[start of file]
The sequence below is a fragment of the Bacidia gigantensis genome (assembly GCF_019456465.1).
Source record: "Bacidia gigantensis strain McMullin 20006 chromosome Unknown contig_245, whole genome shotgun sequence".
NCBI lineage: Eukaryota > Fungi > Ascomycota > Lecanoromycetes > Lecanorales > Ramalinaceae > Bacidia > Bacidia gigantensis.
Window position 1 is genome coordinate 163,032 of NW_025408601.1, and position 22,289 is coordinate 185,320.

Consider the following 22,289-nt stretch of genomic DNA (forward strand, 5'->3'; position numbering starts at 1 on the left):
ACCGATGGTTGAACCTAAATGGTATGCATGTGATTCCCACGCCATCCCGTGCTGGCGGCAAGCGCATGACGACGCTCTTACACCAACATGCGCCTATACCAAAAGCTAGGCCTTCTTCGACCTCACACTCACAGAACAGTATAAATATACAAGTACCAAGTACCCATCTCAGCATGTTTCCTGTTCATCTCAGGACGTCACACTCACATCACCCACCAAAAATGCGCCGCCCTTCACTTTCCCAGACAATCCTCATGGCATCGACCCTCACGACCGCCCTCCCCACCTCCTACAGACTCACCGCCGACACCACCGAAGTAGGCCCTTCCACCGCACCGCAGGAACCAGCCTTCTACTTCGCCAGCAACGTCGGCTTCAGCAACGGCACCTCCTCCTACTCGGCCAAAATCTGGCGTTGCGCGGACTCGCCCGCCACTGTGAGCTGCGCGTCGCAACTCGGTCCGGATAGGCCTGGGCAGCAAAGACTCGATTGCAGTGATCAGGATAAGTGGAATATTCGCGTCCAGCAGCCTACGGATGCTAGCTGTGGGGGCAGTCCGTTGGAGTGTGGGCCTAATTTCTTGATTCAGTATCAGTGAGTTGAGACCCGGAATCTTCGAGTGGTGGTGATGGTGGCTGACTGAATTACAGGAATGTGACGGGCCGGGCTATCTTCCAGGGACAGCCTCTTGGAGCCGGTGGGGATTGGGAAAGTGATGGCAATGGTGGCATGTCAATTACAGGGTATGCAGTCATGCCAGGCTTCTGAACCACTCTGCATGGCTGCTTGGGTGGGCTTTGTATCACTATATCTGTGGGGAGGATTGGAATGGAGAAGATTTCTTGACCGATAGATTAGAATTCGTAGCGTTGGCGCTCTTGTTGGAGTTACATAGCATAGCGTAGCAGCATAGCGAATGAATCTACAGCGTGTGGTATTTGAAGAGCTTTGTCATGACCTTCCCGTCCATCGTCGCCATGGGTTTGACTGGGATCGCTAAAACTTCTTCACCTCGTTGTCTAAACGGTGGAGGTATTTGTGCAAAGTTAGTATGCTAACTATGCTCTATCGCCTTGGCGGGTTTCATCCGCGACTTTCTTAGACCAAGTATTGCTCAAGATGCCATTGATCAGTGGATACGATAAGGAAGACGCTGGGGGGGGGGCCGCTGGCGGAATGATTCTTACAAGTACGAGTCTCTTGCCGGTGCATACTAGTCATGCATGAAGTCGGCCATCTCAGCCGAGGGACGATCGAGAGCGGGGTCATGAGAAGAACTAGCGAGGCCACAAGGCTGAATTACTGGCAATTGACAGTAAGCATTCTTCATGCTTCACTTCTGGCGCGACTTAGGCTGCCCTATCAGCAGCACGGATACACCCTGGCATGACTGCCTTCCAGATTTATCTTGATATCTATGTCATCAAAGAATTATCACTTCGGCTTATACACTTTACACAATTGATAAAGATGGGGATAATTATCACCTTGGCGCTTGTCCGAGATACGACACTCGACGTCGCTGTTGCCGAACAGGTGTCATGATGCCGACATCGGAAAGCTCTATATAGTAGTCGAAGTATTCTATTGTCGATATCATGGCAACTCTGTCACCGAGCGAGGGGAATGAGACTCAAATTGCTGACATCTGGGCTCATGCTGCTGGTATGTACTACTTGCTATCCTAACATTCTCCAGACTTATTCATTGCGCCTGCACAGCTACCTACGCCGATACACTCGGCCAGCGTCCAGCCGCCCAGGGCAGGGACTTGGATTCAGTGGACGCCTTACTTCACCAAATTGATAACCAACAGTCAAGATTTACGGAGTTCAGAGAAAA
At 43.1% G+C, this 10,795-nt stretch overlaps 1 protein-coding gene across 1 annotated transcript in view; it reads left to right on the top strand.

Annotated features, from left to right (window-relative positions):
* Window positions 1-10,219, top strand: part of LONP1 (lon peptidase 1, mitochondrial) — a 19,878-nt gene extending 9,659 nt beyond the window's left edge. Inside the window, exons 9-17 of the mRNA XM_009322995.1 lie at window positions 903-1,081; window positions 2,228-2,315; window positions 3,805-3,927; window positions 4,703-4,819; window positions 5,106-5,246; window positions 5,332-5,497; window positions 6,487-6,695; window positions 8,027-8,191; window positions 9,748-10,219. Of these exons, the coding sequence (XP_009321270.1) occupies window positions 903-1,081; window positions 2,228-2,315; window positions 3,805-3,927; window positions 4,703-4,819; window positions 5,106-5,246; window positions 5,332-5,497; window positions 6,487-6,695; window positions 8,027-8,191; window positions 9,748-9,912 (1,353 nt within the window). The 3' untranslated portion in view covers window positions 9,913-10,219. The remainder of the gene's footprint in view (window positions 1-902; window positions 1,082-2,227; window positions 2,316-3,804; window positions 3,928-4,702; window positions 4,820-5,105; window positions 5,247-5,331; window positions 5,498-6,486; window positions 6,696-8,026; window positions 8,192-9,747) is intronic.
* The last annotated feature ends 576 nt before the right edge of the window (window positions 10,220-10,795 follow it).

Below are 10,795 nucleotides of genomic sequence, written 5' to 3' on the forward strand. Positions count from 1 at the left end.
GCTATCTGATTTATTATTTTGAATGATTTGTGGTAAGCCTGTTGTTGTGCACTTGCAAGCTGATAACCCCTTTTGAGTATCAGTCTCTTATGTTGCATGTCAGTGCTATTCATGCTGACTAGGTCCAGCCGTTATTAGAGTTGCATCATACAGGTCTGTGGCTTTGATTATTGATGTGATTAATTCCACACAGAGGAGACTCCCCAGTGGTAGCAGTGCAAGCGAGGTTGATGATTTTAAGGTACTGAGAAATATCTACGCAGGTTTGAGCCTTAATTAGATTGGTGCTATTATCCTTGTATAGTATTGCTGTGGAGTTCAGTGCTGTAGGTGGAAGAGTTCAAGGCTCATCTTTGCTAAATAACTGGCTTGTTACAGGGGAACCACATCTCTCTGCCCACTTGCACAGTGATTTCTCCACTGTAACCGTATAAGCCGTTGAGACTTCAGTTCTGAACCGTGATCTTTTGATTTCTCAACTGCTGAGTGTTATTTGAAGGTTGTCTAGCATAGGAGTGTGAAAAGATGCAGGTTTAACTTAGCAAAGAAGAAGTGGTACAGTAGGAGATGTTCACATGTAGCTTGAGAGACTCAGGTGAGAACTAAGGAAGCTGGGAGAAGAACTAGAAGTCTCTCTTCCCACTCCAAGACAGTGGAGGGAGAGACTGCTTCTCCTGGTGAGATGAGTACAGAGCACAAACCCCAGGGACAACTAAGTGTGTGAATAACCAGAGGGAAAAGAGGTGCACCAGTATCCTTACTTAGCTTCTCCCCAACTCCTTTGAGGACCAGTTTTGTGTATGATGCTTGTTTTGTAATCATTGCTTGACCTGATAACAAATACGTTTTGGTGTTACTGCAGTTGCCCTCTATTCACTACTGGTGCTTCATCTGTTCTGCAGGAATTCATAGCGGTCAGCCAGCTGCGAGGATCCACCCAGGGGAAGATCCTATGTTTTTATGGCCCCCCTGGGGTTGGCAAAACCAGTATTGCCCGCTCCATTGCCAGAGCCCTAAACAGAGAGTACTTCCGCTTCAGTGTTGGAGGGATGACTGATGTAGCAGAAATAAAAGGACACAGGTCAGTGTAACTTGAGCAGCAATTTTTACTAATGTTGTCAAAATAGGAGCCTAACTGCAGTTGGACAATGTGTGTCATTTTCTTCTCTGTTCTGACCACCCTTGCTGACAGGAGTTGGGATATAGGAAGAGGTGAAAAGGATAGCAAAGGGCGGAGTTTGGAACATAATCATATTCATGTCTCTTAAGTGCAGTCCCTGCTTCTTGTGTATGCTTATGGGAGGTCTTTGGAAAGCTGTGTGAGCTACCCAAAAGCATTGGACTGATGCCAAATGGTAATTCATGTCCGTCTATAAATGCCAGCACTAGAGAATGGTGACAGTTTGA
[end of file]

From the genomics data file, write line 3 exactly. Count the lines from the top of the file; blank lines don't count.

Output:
NCBI lineage: Eukaryota > Fungi > Ascomycota > Lecanoromycetes > Lecanorales > Ramalinaceae > Bacidia > Bacidia gigantensis.